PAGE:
'[Im]permanence' conference features Alan Lightman
Time, music, and art were highlighted topics of this week?s Center for the Arts in Society?s ?[Im]permanence: Cultures in and out of Time? conference. Participants could make the most of that time over the weekend by attending over 15 panel discussions, a number of gallery exhibits, and dance and musical performances.
The Center for the Arts in Society, which hosted the weekend conference, is a center of ?inquiry? and ?creativity,? according to Dean of Humanities and Social Sciences John Lehoczky. Specifically, it is a conglomeration of the College of Fine Arts and the School of Humanities and Social Sciences that explores relations between art, social change, and history.
The conference?s events varied in content, including panel discussions on various perceptions of time, a photography presentation by Martin Prekop, and a talk by filmmakers Jeffrey Martin and Stephanie Maxwell on their experience in the Center for Fine Arts. Robert Escot and Pozzi Cogan explored links between sound and music. In particular, Escot talked about spatial relationships in music, noting that nearly every song had one high point and one low point. High and low points, as well as different areas of density, can be perfectly represented pictorially in the ?Rabatman? ? a particular kind of musical notation.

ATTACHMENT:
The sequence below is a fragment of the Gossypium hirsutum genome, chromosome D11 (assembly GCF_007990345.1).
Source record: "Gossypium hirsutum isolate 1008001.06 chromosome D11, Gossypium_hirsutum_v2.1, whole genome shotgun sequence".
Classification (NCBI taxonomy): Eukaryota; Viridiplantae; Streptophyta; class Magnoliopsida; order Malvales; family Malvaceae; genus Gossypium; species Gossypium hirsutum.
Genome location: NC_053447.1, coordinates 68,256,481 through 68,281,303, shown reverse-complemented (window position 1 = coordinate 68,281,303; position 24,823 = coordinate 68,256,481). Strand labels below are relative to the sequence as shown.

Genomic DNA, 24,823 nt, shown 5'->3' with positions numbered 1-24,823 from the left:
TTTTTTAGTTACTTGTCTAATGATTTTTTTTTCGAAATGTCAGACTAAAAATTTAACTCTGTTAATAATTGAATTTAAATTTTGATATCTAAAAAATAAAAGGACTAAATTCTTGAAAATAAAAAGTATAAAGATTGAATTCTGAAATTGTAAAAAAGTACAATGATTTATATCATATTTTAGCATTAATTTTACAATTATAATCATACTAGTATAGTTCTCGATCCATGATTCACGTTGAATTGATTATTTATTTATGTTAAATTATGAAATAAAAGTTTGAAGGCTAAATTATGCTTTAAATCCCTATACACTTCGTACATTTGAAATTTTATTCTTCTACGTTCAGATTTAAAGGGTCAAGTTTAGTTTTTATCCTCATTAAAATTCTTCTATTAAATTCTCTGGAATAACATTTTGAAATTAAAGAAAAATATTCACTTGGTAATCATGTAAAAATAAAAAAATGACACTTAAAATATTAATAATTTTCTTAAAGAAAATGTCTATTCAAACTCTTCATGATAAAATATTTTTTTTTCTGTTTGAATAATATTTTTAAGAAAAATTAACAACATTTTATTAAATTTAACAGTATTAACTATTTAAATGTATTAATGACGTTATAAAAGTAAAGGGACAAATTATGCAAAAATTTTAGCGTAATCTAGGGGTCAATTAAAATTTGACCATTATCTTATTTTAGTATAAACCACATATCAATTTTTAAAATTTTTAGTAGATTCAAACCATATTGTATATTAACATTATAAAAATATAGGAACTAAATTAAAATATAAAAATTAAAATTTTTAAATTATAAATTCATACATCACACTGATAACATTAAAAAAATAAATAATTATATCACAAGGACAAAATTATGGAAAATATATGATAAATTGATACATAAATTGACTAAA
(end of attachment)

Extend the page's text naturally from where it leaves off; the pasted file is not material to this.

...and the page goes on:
Cogan believes that the musician should ?create and re-create? certain fragile sounds. He employs ?scientific analysis? of pitch and time to convey particular music pieces. The graphs have various shapes, colors, and shades. The colors represent loudness, while boldness represent how pronounced certain features are.
Cogan points out that just as scientists have new, contemporary views of information, so, too, do musicians have a ?new view? of music that will hopefully ?open sounds of many places and many expressions.?
In the conference?s keynote address on Friday evening, physicist and novelist Alan Lightman set the conference?s tone and spoke about the differences and similarities between artists and scientists. In particular, Lightman praised math for its ?shining purity.? ?You?re guaranteed an answer clean and crisp as a $20 bill,? said Lightman.
But people aren?t as logical and precise as mathematical answers, Lightman cautioned. Personal experience and emotion are important factors in, for instance, interpreting a novel.
According to Lightman, artists and scientists are similar in that they both invent worlds of their own. He gave the example of a physicist who must consider theoretical situations to test ideas. For instance, scientists hypothesize about the ?String Theory? ? that all matter, even atoms, is composed of tiny strings. The novelist, too, creates a unique world by allowing the reader to use his or her ?head and heart? to connect with characters.
An astrophysicist who gradually moved into writing novels, Lightman has had experience in both situations.
According to Lehoczky, the tech-oriented community at Carnegie Mellon benefits from having a broad-based thinker like Lightman as a speaker. Such events, he said, help to create new dialogue ?between humanists and artists.?